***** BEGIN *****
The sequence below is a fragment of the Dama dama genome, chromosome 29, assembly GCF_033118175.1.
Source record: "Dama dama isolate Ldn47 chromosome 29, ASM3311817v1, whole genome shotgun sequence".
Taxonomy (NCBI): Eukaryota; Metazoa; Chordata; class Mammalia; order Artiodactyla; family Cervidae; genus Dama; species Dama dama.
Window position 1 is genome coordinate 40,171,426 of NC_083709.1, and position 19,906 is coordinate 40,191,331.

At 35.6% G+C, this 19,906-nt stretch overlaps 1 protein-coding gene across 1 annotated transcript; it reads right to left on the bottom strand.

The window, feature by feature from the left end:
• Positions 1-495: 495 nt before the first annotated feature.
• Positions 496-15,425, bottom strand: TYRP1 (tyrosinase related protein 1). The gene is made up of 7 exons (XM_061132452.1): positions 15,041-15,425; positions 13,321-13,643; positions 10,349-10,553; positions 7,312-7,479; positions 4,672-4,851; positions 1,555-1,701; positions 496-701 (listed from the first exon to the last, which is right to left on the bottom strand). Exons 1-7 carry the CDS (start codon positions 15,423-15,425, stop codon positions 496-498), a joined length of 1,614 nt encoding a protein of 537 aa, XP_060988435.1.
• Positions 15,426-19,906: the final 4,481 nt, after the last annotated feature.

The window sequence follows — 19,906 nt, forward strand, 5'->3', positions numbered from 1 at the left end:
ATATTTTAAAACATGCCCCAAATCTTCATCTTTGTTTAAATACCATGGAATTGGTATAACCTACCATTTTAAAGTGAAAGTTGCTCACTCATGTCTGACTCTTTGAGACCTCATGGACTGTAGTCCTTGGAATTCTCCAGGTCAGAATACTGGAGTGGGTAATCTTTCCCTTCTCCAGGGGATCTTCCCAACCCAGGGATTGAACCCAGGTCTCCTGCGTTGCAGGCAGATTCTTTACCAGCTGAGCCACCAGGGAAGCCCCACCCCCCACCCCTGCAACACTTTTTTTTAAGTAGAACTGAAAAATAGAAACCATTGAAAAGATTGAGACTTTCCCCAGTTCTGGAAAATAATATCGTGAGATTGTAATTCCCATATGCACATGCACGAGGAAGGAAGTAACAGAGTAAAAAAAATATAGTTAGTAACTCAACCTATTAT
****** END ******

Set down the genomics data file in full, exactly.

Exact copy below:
The sequence below is a fragment of the Dama dama genome, chromosome 29, assembly GCF_033118175.1.
Source record: "Dama dama isolate Ldn47 chromosome 29, ASM3311817v1, whole genome shotgun sequence".
Taxonomy (NCBI): Eukaryota; Metazoa; Chordata; class Mammalia; order Artiodactyla; family Cervidae; genus Dama; species Dama dama.
Window position 1 is genome coordinate 40,171,426 of NC_083709.1, and position 19,906 is coordinate 40,191,331.

At 35.6% G+C, this 19,906-nt stretch overlaps 1 protein-coding gene across 1 annotated transcript; it reads right to left on the bottom strand.

The window, feature by feature from the left end:
• Positions 1-495: 495 nt before the first annotated feature.
• Positions 496-15,425, bottom strand: TYRP1 (tyrosinase related protein 1). The gene is made up of 7 exons (XM_061132452.1): positions 15,041-15,425; positions 13,321-13,643; positions 10,349-10,553; positions 7,312-7,479; positions 4,672-4,851; positions 1,555-1,701; positions 496-701 (listed from the first exon to the last, which is right to left on the bottom strand). Exons 1-7 carry the CDS (start codon positions 15,423-15,425, stop codon positions 496-498), a joined length of 1,614 nt encoding a protein of 537 aa, XP_060988435.1.
• Positions 15,426-19,906: the final 4,481 nt, after the last annotated feature.

The window sequence follows — 19,906 nt, forward strand, 5'->3', positions numbered from 1 at the left end:
ATATTTTAAAACATGCCCCAAATCTTCATCTTTGTTTAAATACCATGGAATTGGTATAACCTACCATTTTAAAGTGAAAGTTGCTCACTCATGTCTGACTCTTTGAGACCTCATGGACTGTAGTCCTTGGAATTCTCCAGGTCAGAATACTGGAGTGGGTAATCTTTCCCTTCTCCAGGGGATCTTCCCAACCCAGGGATTGAACCCAGGTCTCCTGCGTTGCAGGCAGATTCTTTACCAGCTGAGCCACCAGGGAAGCCCCACCCCCCACCCCTGCAACACTTTTTTTTAAGTAGAACTGAAAAATAGAAACCATTGAAAAGATTGAGACTTTCCCCAGTTCTGGAAAATAATATCGTGAGATTGTAATTCCCATATGCACATGCACGAGGAAGGAAGTAACAGAGTAAAAAAAATATAGTTAGTAACTCAACCTATTAT